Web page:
Top Questions Asked by Applicants During Interviews
One of my favourite aspects of my job is speaking with hundreds of teachers each year during their initial skype/ telephone interview with Opportunity China. At the end of each interview there’s time to ask questions, so here are the top questions I hear (on an almost daily basis!) from applicants who are considering teaching in China.
I understand that all schools provide accommodation – how does this work?
Accommodation while teaching in China always works in one of two ways; either an apartment is provided, or you are given a monthly allowance on top of salary to pay for an apartment.
If an apartment is provided, it may be a studio or may be a shared two-bedroom apartment with a teacher of the same gender – this depends on the school, and is something you’d know during the school matching process.
If you receive a monthly allowance, this is typically 75% -100% of rental cost of a studio/ one-bedroom apartment within the given city of work. With this option, your employer school will usually also give a start-up loan to assist with deposit and initial rental costs.
The great part about having your accommodation provided is that, unlike a job at home, this major monthly expenditure is taken care of – meaning more salary in your pocket!
Can I apply with my friend or partner?
Yes, absolutely – many of our applicants apply with a friend or partner, and work in the same school (separate campuses) or in the same city. If you wish, you can share an apartment – as an added bonus, this often works out less expensive!
Can I Send Money Home?
Yes, absolutely. Many teachers have loans or financial commitments at home – and it’s easy to save money. Sending money home involves some administration and patience, but it’s possible.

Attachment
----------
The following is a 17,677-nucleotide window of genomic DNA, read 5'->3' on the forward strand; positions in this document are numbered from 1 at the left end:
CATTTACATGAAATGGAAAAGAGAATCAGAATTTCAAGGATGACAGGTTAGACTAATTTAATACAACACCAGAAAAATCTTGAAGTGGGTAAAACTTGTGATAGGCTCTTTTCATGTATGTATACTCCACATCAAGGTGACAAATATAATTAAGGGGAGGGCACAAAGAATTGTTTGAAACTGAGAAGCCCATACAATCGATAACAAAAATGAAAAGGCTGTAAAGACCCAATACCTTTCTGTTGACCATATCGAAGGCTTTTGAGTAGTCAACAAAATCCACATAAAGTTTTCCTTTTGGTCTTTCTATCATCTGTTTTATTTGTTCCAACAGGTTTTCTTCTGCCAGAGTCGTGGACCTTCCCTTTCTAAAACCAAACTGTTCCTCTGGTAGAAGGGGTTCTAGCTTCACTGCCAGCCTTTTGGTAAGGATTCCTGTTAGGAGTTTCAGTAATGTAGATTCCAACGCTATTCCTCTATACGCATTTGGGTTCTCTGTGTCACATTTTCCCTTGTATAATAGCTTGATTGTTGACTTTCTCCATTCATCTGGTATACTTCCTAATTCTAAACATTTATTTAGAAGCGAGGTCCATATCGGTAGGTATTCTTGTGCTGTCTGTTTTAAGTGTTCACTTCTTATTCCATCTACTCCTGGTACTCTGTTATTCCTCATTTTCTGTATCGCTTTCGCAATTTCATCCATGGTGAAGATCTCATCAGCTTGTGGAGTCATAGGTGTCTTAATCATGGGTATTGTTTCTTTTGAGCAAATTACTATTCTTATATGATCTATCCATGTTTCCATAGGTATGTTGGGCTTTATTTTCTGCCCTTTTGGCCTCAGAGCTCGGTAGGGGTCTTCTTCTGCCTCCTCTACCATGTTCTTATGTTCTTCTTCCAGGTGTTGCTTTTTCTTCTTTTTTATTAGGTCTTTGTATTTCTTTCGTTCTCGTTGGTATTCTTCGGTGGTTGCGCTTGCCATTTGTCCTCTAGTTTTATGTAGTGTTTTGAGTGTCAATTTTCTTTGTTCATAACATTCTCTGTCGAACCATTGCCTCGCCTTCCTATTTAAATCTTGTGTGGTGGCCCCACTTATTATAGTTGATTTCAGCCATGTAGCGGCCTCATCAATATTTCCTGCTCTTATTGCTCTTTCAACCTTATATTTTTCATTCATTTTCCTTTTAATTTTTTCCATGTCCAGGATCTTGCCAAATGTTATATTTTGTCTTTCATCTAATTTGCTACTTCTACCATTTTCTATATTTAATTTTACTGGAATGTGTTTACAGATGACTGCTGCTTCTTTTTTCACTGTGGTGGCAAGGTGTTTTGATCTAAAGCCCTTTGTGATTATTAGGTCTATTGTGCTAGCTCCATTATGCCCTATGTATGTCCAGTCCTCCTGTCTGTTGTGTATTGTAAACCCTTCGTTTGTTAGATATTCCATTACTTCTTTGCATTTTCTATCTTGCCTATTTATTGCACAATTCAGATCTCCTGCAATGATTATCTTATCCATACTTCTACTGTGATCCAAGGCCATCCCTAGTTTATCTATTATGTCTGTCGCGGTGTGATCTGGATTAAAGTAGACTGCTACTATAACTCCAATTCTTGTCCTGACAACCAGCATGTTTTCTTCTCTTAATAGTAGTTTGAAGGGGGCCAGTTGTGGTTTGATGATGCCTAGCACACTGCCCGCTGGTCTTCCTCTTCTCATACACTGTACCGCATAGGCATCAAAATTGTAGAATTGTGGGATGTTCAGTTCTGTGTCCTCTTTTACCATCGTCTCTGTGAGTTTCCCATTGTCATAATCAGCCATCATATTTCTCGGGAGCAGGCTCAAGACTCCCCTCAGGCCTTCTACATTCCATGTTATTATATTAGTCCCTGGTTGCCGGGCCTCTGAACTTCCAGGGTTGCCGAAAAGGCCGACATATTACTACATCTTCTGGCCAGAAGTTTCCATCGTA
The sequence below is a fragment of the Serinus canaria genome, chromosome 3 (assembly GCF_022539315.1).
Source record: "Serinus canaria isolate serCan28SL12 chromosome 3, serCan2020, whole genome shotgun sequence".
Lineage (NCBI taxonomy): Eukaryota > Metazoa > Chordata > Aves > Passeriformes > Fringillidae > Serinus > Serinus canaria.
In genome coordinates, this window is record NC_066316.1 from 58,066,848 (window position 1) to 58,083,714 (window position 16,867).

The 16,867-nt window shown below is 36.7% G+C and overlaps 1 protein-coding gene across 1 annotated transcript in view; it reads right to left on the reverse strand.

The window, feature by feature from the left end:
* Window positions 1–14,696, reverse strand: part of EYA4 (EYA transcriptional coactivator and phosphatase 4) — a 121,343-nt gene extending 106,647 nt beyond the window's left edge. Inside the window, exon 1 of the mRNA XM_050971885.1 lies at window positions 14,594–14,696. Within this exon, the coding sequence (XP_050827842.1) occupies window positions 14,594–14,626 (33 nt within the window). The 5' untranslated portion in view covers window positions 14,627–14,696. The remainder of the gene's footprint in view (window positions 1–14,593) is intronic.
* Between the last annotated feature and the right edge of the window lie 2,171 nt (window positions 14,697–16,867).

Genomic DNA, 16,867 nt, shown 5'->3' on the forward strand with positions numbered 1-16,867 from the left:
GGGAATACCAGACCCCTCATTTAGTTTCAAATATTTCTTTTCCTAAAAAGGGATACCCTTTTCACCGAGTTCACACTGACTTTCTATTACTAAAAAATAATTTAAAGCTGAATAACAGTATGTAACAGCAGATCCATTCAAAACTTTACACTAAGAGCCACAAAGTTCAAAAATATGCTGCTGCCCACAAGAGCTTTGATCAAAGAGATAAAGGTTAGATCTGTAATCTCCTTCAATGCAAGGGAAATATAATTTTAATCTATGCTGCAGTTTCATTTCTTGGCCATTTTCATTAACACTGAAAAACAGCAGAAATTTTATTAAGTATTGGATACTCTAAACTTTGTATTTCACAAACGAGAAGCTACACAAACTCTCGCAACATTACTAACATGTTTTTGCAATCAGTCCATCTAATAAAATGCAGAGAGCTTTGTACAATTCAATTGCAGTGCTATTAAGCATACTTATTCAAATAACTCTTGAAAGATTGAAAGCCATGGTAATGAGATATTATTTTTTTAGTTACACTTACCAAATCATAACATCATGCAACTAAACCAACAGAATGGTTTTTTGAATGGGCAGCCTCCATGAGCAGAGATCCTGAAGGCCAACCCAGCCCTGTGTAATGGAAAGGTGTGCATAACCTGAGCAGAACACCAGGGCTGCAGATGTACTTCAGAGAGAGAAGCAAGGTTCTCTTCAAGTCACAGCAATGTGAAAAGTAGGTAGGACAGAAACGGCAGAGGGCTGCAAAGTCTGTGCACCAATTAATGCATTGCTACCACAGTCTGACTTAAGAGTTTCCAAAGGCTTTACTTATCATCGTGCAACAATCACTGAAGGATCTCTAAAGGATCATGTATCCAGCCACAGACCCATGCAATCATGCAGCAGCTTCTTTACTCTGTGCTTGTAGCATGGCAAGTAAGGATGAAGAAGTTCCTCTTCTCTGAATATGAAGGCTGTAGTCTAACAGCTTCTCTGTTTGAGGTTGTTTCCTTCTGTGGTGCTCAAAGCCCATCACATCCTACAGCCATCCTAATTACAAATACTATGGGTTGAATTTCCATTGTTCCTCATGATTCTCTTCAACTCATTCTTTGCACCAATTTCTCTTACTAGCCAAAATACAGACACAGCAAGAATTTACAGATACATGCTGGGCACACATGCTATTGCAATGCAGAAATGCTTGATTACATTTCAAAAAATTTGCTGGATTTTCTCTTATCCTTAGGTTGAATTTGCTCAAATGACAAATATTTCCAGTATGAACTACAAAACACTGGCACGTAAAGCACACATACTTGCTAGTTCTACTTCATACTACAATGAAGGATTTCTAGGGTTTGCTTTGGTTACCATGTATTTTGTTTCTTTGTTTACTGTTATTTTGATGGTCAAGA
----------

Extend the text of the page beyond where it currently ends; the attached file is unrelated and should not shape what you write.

Firstly, get the swift code, sort code, IBAN, and all possible numbers from your home bank.
Not every Chinese bank will be able to help you transfer money, but most big branches should. You don’t need to be a member of the bank to transfer money, you just need to fill out the forms, pay a (smallish) transfer fee and have a lot of patience. There is a 500 USD daily limit on international transfers for foreigners in China. If that’s not enough for your needs you could ask a local trusted colleague to help.
An alternate option is Western Union, or similar. They’ll be able to send money to someone who can collect this from a bank / Western Union / Wall Mart / Post Office (depending on your home country).
Would a public school or language school be best suited to me?
Ah, a question asked by so many new teachers, and one that’s tricky to give a definitive answer to. Your Opportunity China Coordinator will listen to the aspects of a teaching role that are important to you, and will be able to suggest a suitable option. It’s a key part of your initial Opportunity China interview.
Typically speaking, public schools are more suited to those seeking a more ‘authentic’ China teaching experience, are comfortable in front of large groups of students, and whom are comfortable creating their own lessons with little input or supervision. The role requires a lot of autonomy, and little training – but comes with the perk of longer vacations!
Language centres are suited to those who would prefer a more structured and supportive environment, teaching a Western curriculum and having training on such curriculum. Often, you’d be working with other foreign teachers, and have a Western Manager.
What vacation time do I have off work?
This varies a little from school to school, and is something you would know during the school matching process.